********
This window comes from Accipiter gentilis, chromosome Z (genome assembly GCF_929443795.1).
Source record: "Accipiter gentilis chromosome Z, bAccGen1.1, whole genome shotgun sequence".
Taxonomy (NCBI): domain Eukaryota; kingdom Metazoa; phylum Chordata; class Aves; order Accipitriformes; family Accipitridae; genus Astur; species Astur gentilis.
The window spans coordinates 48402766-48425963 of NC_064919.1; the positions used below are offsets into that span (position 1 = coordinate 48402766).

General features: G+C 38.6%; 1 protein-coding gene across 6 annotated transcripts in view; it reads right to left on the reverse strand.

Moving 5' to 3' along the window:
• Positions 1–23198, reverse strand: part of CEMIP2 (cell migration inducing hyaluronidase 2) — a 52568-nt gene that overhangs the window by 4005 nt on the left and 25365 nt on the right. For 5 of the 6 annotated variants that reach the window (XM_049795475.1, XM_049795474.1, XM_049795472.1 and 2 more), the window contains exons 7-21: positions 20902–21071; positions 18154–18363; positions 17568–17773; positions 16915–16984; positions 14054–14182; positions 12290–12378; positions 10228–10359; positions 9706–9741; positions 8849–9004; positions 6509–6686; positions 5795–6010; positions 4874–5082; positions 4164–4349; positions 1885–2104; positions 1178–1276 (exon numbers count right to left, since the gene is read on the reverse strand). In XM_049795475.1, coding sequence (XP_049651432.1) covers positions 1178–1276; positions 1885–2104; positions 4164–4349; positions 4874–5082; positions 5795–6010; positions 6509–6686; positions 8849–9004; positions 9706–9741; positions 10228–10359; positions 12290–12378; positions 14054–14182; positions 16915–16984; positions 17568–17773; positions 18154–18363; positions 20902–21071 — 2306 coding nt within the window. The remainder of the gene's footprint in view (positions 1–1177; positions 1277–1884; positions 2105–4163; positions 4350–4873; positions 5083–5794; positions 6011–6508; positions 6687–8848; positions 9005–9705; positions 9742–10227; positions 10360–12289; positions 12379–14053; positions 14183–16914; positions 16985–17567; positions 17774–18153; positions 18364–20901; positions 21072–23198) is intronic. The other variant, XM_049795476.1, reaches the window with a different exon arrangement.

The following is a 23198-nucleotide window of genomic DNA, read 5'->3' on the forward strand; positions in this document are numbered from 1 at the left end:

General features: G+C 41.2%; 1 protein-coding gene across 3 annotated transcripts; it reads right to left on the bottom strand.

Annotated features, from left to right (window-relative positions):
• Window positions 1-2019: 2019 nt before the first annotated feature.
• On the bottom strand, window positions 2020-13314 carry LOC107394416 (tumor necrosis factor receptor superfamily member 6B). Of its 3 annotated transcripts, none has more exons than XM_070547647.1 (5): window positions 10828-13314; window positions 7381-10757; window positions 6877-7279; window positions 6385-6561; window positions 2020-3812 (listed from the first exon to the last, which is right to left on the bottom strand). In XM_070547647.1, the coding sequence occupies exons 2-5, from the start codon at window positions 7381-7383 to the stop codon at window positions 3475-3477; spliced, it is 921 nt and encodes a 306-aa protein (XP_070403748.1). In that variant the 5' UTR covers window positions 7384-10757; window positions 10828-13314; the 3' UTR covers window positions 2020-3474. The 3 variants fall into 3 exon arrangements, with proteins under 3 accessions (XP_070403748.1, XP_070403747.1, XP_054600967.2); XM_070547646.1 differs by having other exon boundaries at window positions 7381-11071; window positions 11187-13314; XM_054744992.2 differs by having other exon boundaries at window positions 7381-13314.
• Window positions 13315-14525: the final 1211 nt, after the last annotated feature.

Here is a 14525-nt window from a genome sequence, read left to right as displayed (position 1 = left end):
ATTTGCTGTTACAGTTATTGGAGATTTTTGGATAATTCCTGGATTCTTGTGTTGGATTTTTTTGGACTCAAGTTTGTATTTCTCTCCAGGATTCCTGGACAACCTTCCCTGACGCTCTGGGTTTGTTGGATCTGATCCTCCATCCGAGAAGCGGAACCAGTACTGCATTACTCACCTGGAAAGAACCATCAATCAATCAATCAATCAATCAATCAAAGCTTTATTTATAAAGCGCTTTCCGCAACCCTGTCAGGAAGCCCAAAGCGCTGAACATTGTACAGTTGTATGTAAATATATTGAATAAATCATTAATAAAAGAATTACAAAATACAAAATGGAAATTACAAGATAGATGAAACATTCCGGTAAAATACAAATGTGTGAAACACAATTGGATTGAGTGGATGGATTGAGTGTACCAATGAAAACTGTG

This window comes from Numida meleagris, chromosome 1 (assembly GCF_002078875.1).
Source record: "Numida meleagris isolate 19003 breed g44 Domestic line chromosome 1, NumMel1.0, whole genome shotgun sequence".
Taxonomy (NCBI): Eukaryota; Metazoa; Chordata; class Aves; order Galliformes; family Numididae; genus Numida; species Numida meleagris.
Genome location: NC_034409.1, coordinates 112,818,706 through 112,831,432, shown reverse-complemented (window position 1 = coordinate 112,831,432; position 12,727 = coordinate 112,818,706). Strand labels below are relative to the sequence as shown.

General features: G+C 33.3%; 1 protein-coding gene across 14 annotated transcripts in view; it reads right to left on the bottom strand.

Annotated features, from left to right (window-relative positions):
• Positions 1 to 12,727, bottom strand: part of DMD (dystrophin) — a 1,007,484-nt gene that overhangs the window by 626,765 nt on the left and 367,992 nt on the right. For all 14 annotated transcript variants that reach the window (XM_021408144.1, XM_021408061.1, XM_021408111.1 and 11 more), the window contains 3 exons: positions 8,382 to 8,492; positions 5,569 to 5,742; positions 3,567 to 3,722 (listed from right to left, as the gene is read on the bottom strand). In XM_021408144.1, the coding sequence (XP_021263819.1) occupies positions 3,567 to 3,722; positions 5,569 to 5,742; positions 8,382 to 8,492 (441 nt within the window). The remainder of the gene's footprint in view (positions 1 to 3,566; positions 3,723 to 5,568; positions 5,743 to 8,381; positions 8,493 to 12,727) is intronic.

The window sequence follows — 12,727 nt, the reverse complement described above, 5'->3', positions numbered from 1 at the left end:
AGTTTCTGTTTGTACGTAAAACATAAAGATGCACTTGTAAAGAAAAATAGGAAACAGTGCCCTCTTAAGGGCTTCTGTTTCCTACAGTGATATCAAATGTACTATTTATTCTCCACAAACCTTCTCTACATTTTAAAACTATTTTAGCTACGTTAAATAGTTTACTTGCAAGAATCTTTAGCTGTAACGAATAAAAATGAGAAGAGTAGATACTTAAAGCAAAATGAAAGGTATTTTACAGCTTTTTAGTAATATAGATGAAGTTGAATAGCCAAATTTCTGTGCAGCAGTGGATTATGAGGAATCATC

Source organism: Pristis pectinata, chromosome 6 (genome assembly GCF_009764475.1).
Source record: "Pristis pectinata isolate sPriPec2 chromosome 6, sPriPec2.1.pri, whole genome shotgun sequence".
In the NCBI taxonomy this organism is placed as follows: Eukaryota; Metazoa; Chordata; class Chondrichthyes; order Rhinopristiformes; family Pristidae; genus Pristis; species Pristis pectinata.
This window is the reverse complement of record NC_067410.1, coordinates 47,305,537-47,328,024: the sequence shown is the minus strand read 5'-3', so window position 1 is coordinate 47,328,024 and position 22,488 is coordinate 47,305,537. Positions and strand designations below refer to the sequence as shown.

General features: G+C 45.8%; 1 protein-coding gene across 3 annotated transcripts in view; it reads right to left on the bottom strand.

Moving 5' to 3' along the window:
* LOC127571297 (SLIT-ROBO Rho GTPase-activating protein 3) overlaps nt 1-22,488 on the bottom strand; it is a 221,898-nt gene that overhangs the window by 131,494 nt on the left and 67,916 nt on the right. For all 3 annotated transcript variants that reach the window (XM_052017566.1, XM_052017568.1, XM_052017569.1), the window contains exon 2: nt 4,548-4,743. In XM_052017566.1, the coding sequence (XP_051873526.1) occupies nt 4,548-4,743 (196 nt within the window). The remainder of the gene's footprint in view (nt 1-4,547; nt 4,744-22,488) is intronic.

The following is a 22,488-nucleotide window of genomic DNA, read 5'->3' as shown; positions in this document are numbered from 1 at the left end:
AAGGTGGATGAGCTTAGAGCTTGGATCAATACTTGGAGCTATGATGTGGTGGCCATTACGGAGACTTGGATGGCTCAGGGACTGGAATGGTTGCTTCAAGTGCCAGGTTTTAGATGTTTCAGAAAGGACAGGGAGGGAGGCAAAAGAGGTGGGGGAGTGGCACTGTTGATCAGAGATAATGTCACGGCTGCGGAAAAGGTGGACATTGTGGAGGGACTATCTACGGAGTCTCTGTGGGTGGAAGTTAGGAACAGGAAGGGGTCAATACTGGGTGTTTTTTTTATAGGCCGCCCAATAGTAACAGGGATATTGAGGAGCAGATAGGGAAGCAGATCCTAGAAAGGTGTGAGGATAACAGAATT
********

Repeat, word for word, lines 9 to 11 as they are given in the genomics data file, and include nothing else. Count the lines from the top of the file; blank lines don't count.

General features: G+C 41.2%; 1 protein-coding gene across 3 annotated transcripts; it reads right to left on the bottom strand.

Annotated features, from left to right (window-relative positions):
• Window positions 1-2019: 2019 nt before the first annotated feature.